Even when winter winds whip around him, electrician Jeff Vaughn doesn’t cover his fingers.
“You work so much with your hands, it’s hard to wear gloves,” he said Thursday while standing outside Warehouse Row, where he was working.
While temperatures were cold Thursday, today’s may be even worse. Chattanooga residents can expect a low of 9 degrees tonight, said meteorologist Shawn O’Neill with the National Weather Service in Morristown, Tenn.
“But much of the area will be colder than that,” he said. “Five or 6 degrees will be rather common. Up on Signal or Lookout mountains, it’ll be a lot closer to zero.”
A wind chill advisory is in effect until 7 p.m. today in the Northwest Georgia area, said meteorologist Laura Griffith with the National Weather Service in Peachtree City, Ga.
“What we’re expecting is breezy, windy conditions in combination with the cooler temperatures and wind chill values between zero and negative-5 degrees,” she said.
Area school closings
* Cold weather can damage cell phones. Here are some tips to avoid problems:
* Charge your phone or PDA frequently. Low temperatures can run down the phone’s charge faster.
* Handle your handset with care. The display cover can become brittle when exposed to cold weather for long periods of time.
* Keep your phone in a warm place; avoid leaving it in an outside pocket or backpack or in the car overnight. Prolonged exposure to the cold may affect the phone’s display screen.
* When outside in the cold weather, carry your phone in an inside jacket pocket, keeping it close to your body for warmth.
* Maintain a list of emergency phone numbers — police, fire and rescue agencies; power companies; insurance providers; family, friends and co-workers; etc. — and program them into your phone. Add highway department and school numbers to check for local road and school closings and “no tow” orders.
The frigid winter prompted the Salvation Army in Chattanooga to open its doors to everyone Thursday night. The shelter was not turning anyone away for space reasons, officials said.
“We are quite busy since the temperatures have dropped,” said Salvation Army Major Jim Lawrence, area commander. “We are out of most toiletry items, extremely low on coffee, sugar and soup.”
Bo Newberry and three other members of a Walker County Water and Sewerage Authority were in the cold Thursday, laying new sewer pipe in a shallow trench alongside Dry Valley Road.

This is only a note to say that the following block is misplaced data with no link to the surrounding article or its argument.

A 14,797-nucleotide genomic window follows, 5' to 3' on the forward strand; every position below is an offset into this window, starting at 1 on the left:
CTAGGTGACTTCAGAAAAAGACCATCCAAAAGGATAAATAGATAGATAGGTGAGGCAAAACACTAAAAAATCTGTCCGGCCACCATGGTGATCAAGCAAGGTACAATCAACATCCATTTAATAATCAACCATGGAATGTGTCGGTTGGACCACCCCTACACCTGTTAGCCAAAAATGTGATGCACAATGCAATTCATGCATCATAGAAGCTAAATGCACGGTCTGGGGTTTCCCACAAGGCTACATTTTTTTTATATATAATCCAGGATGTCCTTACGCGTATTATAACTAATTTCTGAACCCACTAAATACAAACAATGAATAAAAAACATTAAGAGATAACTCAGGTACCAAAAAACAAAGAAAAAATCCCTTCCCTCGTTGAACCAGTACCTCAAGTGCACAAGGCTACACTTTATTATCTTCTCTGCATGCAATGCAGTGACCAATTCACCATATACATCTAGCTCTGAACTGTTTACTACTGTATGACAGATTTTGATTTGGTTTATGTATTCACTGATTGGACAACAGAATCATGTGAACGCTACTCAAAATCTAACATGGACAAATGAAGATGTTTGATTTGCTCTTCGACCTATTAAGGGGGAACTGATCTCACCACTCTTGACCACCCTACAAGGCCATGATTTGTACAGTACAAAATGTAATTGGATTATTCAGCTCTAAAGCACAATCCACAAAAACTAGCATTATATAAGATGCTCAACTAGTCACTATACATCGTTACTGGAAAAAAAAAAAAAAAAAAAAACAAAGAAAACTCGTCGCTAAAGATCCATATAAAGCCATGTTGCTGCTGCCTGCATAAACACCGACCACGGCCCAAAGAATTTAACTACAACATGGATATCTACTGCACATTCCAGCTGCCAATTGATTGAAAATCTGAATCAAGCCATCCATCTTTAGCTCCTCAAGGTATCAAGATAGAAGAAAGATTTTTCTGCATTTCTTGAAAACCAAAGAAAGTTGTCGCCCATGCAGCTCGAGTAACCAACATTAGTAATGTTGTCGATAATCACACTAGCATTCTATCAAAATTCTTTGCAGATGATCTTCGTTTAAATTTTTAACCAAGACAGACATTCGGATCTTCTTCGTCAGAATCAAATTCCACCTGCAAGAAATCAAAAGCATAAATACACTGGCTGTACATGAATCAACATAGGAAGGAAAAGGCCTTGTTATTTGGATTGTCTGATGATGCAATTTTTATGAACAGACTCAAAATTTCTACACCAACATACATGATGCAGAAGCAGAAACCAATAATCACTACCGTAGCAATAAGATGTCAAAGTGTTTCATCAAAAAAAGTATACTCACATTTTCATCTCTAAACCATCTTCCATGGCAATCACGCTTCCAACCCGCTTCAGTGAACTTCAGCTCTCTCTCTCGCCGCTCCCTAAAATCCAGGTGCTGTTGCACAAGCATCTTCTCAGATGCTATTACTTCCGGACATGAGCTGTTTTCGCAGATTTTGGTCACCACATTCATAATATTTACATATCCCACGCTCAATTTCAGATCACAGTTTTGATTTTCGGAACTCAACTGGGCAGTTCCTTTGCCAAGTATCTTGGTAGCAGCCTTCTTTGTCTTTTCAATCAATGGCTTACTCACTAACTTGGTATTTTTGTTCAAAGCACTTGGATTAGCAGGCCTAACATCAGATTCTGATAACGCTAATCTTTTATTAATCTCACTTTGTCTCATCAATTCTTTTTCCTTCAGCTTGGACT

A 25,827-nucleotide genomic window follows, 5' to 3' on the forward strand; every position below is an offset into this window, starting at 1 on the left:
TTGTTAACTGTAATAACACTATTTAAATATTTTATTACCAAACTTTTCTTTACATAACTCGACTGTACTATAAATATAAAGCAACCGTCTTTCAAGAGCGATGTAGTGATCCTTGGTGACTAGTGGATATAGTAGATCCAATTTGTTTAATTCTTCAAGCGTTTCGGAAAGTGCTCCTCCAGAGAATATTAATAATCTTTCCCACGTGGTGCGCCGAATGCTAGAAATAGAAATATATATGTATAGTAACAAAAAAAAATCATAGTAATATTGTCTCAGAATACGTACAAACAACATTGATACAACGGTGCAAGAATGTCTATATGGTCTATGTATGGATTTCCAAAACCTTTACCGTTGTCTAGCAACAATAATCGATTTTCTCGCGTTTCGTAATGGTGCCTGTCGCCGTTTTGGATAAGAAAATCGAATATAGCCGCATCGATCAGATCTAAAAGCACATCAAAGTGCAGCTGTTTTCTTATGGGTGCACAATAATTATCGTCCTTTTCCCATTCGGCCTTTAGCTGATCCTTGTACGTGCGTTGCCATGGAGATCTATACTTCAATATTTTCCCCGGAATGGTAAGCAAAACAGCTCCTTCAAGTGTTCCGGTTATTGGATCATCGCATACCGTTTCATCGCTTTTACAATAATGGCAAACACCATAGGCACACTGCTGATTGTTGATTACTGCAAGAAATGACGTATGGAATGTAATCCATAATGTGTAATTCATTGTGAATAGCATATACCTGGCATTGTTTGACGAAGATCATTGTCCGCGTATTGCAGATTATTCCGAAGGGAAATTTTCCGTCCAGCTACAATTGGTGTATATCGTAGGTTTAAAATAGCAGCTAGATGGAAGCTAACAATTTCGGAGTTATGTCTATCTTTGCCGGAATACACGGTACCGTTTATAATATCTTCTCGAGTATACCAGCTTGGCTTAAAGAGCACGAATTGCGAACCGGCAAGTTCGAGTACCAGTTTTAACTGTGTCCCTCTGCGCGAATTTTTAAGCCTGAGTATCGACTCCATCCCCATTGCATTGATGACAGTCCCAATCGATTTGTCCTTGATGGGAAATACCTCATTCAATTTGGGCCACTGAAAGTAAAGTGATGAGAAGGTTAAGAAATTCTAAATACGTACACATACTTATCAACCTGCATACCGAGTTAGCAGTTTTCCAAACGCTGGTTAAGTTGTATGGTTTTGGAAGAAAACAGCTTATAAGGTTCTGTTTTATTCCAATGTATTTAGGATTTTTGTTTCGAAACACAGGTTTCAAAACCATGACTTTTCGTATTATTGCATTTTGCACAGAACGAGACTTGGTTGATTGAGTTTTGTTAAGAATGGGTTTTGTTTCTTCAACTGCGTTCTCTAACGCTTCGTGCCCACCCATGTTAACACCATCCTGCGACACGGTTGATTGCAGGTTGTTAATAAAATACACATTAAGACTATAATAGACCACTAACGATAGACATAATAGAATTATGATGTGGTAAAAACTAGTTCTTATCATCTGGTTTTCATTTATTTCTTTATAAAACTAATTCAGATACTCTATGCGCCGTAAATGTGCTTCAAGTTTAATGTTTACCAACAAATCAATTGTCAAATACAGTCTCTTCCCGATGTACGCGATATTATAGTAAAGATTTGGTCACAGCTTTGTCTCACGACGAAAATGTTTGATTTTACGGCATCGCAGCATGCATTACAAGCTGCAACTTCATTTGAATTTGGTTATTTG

Pointing to Dakota Jones, who wore insulated overalls and layers that included a green sweatshirt, Mr. Newberry said, “He just weighs 120 pounds, but he has 200 pounds of clothes on.”
The weather will warm slightly during the weekend, reaching highs in the 40s in Northwest Georgia, Ms. Griffith said.
But Mr. O’Neill said Chattanooga residents shouldn’t expect normal temperatures until Wednesday, when the high will reach the upper 40s.
When the weather gets cold, Chattanooga bicycle and motorcycle patrol officers take to their cars, said Assistant Police Chief Mike Williams.
Staff Photo by Tim Barber
Melody Martin walks south on Market Street bundled up in two hoods, a parka and a shirt wrapped around her face.
“There’s no policy on it, but it’s just a matter of when it becomes unreasonable for them or they’re uncomfortable,” he said, adding that it also was a matter of personal safety for the officers.
In Georgia, Rossville Public Works Department employees Josh Garrison and Jerry Holder dressed in layers Thursday as they worked with a backhoe and dump truck to pick up brush.
“We’ve been trying to stay inside the cabs as much as possible,” Mr. Holder said. “We’re dreading Friday morning. It’s not going to get above freezing until Saturday.”
In Fort Oglethorpe, the thermometer at a bank on Battlefield Parkway read 26 degrees — in the sun. Nearby, Jessica Moore stood, holding a signboard advertising an automobile dealer. She wore two pair of pants, a thermal shirt, a hooded jacket, a leather coat, a hat, gloves, two pair of socks and fleece-lined shoes.
“It’s still cold,” she said. “My face is freezing.”
Ms. Moore said of her three part-time jobs, standing on the side of the road holding a sign for five hours a day was the hardest.
“This is my second day on the job, and there will be a third day,” she said. “I’m like the post office, neither rain, sleet nor snow will keep me away. I’ll be here Friday.”
In addition to caring for emergency medical service patients with cold exposure or ensuring patients don’t get exposed to frigid temperatures for long, ambulances and EMS vehicles are stocked with linen and heavy wool blankets, said Lt. Tony Sylvester, who heads special operations for Hamilton County Emergency Services.
EMS employees also must make sure they stay warm, often wearing several shirts and coats, he said.
“We really encourage our crews to layer their clothing,” Lt. Sylvester said.
Staff Writer Mike O’Neal contributed to this story.